Following the success of the previous year, Redstart Tunisie, the technical partner of the WIDU project in Tunisia, organized the re-edition of the Inno‘Preneurs Days from November 30 to December 1, 2023, in Tunis. Themed "Intersection", this edition brought together numerous partners and key players in the entrepreneurial ecosystem for panel discussions and workshops. The objective was to discuss sustainable economic approaches, such as social, solidarity, green, orange, and circular, to promote inclusive and sustainable entrepreneurship.
As a part of its involvement, the WIDU project, executed by GIZ in Tunisia, organized a workshop addressing women's inclusion into entrepreneurship. The session specifically centered on strategic marketing and market access for 17 Tunisian women entrepreneurs representing diverse regions of the country. Facilitated by Mr. Anis Allagui, an expert in marketing and sustainable economic models, the participants, including seven beneficiaries of the Original WIDU Grant and 10 from the #WomenCall – a funding instrument exclusively dedicated to women entrepreneurs – exchanged ideas and solutions to strategically position their products and services in the Tunisian market.
The workshop on the theme of access-to-market is part of a series of successful initiatives undertaken by the WIDU project to support women's entrepreneurship in Tunisia and Africa. A key element of these efforts is illustrated by the #WomenCall launched in July 2023, a new financial instrument by WIDU in collaboration with the WoMENA project, both implemented by GIZ in Tunisia. It aims to support women entrepreneurs, particularly in vulnerable regions of the country. Through this #WomenCall, nearly 80 entrepreneurs received financial support and encouragement in developing their entrepreneurial activities.
Exchange of Ideas on Marketing Strategies – A Continuation of Coaching Sessions Provided by the WIDU Project
A robust business model requires a clear marketing plan. Anis Allagui emphasized the importance of a clear strategy from the outset to succeed in acquiring new markets in Tunisia and internationally: "Developing a product, planning its distribution, and marketing are the royal disciplines of an entrepreneur and should never be outsourced. No one understands your business idea as well as you do. This is reflected directly in your soft skills, whether in negotiations, persuasion, or customer loyalty. That's why marketing is an essential skill."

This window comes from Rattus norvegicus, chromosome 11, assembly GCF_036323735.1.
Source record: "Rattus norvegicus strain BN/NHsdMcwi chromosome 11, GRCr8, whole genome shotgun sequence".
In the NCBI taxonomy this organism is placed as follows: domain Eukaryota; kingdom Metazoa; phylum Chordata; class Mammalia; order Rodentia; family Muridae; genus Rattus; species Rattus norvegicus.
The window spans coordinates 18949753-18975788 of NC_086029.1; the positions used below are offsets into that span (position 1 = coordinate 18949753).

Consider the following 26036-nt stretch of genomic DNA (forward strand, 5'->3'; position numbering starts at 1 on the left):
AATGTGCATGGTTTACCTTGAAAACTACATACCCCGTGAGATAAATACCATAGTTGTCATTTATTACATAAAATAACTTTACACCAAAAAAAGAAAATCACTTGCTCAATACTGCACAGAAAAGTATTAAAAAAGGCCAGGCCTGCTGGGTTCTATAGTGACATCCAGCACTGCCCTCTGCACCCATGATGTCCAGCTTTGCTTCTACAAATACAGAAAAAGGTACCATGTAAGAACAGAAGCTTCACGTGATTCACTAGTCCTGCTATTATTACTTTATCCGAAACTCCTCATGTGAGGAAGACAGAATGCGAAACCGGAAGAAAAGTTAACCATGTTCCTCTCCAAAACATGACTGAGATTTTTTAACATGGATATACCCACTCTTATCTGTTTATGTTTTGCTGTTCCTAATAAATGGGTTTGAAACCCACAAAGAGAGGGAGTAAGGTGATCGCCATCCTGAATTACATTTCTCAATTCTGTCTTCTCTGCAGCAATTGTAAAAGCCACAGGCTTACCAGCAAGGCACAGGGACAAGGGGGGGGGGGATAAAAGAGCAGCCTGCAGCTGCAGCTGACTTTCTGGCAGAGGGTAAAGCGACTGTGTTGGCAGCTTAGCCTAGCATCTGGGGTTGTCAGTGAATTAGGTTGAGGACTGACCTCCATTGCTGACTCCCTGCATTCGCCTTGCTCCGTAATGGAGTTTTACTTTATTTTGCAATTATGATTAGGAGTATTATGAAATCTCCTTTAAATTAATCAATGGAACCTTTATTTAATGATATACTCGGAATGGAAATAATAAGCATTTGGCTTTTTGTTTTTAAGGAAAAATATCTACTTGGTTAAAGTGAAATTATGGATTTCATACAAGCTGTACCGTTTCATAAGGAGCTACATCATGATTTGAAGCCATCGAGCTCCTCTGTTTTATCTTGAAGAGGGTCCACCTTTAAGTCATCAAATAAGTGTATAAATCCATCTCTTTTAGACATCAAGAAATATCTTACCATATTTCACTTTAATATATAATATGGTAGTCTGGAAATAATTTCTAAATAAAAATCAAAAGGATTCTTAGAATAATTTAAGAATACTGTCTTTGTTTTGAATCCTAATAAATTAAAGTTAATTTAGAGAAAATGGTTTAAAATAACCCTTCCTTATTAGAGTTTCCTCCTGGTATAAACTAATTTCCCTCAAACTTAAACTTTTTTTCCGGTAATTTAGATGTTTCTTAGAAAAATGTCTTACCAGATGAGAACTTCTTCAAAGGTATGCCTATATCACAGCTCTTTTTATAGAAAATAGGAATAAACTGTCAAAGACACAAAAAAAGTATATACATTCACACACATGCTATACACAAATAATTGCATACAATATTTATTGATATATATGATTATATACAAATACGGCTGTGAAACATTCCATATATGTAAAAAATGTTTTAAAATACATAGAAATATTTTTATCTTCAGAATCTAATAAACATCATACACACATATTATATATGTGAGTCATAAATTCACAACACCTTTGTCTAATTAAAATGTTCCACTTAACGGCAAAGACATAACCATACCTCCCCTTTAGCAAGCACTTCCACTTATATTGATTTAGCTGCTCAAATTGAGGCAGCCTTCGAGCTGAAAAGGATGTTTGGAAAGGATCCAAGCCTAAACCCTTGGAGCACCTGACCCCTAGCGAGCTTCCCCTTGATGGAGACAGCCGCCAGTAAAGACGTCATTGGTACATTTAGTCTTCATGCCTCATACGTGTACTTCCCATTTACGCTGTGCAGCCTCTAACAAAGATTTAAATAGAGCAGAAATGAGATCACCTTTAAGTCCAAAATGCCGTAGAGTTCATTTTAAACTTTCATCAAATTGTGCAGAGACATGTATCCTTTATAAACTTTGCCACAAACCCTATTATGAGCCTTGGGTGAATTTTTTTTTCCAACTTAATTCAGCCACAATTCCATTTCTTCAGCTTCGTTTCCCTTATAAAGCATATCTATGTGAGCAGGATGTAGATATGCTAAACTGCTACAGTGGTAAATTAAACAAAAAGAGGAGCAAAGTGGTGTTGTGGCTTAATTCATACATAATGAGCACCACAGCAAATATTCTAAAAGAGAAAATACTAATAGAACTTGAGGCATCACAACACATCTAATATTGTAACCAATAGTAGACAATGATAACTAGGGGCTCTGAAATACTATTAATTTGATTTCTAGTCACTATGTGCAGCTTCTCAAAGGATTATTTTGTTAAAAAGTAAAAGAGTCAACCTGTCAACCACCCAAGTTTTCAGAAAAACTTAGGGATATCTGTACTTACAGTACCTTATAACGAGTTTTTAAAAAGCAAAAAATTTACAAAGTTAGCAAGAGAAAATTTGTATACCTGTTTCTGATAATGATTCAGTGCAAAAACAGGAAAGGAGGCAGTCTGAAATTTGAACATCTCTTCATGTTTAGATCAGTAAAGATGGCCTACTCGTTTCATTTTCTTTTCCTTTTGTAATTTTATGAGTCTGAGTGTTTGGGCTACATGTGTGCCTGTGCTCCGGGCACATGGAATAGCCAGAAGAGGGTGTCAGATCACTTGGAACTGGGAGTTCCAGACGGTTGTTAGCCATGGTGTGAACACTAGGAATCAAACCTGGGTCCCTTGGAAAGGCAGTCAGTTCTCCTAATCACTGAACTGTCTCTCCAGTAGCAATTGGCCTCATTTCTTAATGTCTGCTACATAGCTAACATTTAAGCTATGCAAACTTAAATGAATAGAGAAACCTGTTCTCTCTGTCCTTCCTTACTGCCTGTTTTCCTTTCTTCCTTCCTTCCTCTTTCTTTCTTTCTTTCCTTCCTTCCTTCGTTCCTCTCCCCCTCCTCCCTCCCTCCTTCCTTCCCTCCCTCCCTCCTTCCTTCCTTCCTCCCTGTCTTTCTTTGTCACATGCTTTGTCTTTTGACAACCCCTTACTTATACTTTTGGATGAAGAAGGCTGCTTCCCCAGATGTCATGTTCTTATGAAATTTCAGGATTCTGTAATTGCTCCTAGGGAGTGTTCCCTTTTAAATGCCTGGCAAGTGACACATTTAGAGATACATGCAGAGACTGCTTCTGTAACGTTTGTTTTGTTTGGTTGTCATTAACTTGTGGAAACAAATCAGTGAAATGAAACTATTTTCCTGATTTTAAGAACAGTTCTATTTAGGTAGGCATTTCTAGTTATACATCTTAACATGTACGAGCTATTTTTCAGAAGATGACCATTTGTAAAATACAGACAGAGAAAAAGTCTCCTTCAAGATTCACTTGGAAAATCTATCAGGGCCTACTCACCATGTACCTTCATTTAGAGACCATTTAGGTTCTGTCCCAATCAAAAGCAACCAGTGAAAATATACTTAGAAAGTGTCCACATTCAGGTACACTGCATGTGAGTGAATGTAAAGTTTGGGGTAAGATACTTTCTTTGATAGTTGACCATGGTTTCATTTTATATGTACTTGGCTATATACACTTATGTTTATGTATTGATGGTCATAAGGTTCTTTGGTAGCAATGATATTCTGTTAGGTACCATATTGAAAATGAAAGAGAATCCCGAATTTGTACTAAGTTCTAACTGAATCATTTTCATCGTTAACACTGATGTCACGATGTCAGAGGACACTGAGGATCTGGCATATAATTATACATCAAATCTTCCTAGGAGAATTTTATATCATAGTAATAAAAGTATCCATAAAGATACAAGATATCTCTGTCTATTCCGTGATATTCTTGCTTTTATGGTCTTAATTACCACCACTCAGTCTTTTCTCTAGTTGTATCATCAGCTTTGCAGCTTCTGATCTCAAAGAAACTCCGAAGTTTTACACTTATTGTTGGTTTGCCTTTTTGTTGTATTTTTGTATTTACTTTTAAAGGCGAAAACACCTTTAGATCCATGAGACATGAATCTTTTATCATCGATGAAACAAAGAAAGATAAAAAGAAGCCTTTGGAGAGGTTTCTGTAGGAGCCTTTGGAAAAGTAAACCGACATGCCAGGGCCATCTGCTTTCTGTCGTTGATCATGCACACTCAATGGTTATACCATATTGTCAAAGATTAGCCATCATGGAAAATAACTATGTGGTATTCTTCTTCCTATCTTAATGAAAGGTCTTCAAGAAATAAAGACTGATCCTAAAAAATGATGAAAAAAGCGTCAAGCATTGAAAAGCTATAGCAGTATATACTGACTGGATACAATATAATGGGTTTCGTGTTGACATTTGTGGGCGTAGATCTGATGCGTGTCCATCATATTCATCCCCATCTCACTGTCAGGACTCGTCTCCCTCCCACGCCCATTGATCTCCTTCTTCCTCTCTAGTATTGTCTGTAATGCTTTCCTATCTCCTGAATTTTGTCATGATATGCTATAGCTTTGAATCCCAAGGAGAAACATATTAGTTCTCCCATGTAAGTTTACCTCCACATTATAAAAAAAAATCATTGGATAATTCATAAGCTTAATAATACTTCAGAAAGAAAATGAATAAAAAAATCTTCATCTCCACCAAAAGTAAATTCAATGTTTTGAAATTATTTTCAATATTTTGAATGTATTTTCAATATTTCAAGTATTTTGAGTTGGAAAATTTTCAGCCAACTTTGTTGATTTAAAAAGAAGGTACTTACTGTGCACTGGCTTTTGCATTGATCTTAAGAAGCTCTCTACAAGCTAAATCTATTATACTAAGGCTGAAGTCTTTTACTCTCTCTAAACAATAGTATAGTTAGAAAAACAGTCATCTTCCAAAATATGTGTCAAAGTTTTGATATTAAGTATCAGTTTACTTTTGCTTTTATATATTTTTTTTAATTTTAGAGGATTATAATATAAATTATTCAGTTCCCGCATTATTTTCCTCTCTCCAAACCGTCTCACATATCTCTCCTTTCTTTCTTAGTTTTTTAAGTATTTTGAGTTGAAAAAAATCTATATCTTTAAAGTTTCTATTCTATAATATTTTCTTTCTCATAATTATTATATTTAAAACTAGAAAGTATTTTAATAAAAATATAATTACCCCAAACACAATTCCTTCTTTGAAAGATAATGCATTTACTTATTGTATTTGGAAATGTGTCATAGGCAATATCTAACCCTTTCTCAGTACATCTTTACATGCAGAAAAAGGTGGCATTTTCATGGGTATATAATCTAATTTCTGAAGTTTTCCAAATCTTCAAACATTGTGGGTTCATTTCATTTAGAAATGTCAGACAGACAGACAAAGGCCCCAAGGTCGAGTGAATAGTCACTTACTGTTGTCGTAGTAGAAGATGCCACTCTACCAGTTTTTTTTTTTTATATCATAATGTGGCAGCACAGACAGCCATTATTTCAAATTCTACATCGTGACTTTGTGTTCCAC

During this session, entrepreneurs learned to identify a market, recognize its segments, and target the right audience – concepts sometimes underestimated by entrepreneurs. They also conducted a precise commercial diagnosis of their activities to develop an appropriate marketing strategy. Jamila Khlif, founder of the Rec-Inov project, explained, "We have acquired methods to better understand our position in the market. Which customers should I prioritize? Who should I target directly? Who is just an intermediary? Sorting all this out is difficult when you are at the starting point." Jamila, who needed support in her marketing strategy, applied for the Original WIDU Grant. Her participation in one of WIDU.africa's programs allowed her to benefit from a grant and three coaching sessions provided by the technical partner, Redstart Tunisie. With her coach's help, she could directly address her strategic questions to effectively tackle challenges like administrative procedures.
Barriers to Market Entry: How Female Networking Creates New Opportunities in Tunisia?
Experiences shared during the training highlighted the resilience of women entrepreneurs against gender-related obstacles. Beyond financial resource access, women more easily encounter structural constraints in administrative procedures or their social environment. The 17 women entrepreneurs shared significant experiences during this workshop in that matter.
One of the added values of this day lay in networking among women, not only as entrepreneurs but from woman to woman. Around the table, they shared ideas about moments when they perceived themselves more as disadvantaged women than ambitious entrepreneurs. "It is difficult to imagine the obstacles that women really face. When it comes to new clients, my status as a woman often becomes the main topic. My hard work, my team, and my business idea sometimes seem less important," lamented Jamila during a coffee break.
Despite the challenges discussed, many perspectives and opportunities emerged from discussions on obstacles to market access in Tunisia. For many of them, this was the first opportunity to share their personal challenges in a restricted setting as entrepreneurs. Storytelling, according to Jamila, acted like a "breath of fresh air" for motivated entrepreneurs.
Thouraya Weslati from the Shekaz project shared how she successfully exported traditional Tunisian clothes and bags to Europe using simple commercial techniques: "To arouse the curiosity of international customers, I designed labels explaining how the garment is traditionally worn." By making cultural heritage more understandable, the value for foreign customers increased. This quick but effective intervention in her business model opened the way to a larger market.
Promotion of Women Entrepreneurs in Africa, a Major Focus of the WIDU Approach
Support programs such as the #WomenCall and WIDU's training on access-to-market help overcome structural challenges women face daily in their professional fields. Since the launch of WIDU.africa in 2019, nearly 2,500 women entrepreneurs have been supported by WIDU in the six African countries participating in the program. This is a significant step toward greater inclusion of women in African and Tunisian entrepreneurship.